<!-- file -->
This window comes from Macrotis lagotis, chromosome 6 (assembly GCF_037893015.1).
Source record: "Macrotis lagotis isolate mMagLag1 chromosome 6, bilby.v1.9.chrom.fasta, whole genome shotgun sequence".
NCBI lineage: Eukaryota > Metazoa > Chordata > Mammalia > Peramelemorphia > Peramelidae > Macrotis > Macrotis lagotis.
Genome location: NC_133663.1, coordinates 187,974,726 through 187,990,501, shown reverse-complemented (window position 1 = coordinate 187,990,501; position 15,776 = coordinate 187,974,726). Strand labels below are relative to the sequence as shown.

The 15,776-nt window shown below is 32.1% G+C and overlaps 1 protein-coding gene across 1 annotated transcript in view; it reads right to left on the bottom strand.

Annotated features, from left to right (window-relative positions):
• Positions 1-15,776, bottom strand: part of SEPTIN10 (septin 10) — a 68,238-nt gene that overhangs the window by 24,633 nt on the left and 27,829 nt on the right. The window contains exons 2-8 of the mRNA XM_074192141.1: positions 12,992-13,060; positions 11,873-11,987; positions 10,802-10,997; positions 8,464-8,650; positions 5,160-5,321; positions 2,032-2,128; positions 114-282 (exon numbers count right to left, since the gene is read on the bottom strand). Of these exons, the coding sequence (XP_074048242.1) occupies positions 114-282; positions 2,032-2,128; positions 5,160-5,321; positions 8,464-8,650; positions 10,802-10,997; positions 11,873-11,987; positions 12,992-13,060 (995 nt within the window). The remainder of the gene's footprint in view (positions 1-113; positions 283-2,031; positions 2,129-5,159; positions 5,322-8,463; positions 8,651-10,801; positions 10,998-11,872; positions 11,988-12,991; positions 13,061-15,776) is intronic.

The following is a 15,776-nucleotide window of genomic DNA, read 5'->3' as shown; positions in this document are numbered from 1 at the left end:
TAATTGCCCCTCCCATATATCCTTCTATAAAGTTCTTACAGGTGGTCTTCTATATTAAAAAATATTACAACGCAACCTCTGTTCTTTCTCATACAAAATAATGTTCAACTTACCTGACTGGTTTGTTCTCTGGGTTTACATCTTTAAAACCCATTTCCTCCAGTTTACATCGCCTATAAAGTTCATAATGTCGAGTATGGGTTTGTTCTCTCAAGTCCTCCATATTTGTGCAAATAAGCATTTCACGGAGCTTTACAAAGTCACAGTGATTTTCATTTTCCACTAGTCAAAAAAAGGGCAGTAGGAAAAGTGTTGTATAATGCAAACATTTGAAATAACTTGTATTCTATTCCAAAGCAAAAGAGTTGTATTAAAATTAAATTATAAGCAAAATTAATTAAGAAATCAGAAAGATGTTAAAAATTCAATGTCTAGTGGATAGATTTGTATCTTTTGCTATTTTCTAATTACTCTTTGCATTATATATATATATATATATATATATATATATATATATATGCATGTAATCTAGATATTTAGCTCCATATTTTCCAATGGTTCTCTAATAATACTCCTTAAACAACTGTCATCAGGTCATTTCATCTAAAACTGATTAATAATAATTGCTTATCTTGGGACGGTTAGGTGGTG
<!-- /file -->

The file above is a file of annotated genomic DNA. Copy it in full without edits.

This window comes from Macrotis lagotis, chromosome 6 (assembly GCF_037893015.1).
Source record: "Macrotis lagotis isolate mMagLag1 chromosome 6, bilby.v1.9.chrom.fasta, whole genome shotgun sequence".
NCBI lineage: Eukaryota > Metazoa > Chordata > Mammalia > Peramelemorphia > Peramelidae > Macrotis > Macrotis lagotis.
Genome location: NC_133663.1, coordinates 187,974,726 through 187,990,501, shown reverse-complemented (window position 1 = coordinate 187,990,501; position 15,776 = coordinate 187,974,726). Strand labels below are relative to the sequence as shown.

The 15,776-nt window shown below is 32.1% G+C and overlaps 1 protein-coding gene across 1 annotated transcript in view; it reads right to left on the bottom strand.

Annotated features, from left to right (window-relative positions):
• Positions 1-15,776, bottom strand: part of SEPTIN10 (septin 10) — a 68,238-nt gene that overhangs the window by 24,633 nt on the left and 27,829 nt on the right. The window contains exons 2-8 of the mRNA XM_074192141.1: positions 12,992-13,060; positions 11,873-11,987; positions 10,802-10,997; positions 8,464-8,650; positions 5,160-5,321; positions 2,032-2,128; positions 114-282 (exon numbers count right to left, since the gene is read on the bottom strand). Of these exons, the coding sequence (XP_074048242.1) occupies positions 114-282; positions 2,032-2,128; positions 5,160-5,321; positions 8,464-8,650; positions 10,802-10,997; positions 11,873-11,987; positions 12,992-13,060 (995 nt within the window). The remainder of the gene's footprint in view (positions 1-113; positions 283-2,031; positions 2,129-5,159; positions 5,322-8,463; positions 8,651-10,801; positions 10,998-11,872; positions 11,988-12,991; positions 13,061-15,776) is intronic.

The following is a 15,776-nucleotide window of genomic DNA, read 5'->3' as shown; positions in this document are numbered from 1 at the left end:
TAATTGCCCCTCCCATATATCCTTCTATAAAGTTCTTACAGGTGGTCTTCTATATTAAAAAATATTACAACGCAACCTCTGTTCTTTCTCATACAAAATAATGTTCAACTTACCTGACTGGTTTGTTCTCTGGGTTTACATCTTTAAAACCCATTTCCTCCAGTTTACATCGCCTATAAAGTTCATAATGTCGAGTATGGGTTTGTTCTCTCAAGTCCTCCATATTTGTGCAAATAAGCATTTCACGGAGCTTTACAAAGTCACAGTGATTTTCATTTTCCACTAGTCAAAAAAAGGGCAGTAGGAAAAGTGTTGTATAATGCAAACATTTGAAATAACTTGTATTCTATTCCAAAGCAAAAGAGTTGTATTAAAATTAAATTATAAGCAAAATTAATTAAGAAATCAGAAAGATGTTAAAAATTCAATGTCTAGTGGATAGATTTGTATCTTTTGCTATTTTCTAATTACTCTTTGCATTATATATATATATATATATATATATATATATATATATATGCATGTAATCTAGATATTTAGCTCCATATTTTCCAATGGTTCTCTAATAATACTCCTTAAACAACTGTCATCAGGTCATTTCATCTAAAACTGATTAATAATAATTGCTTATCTTGGGACGGTTAGGTGGTG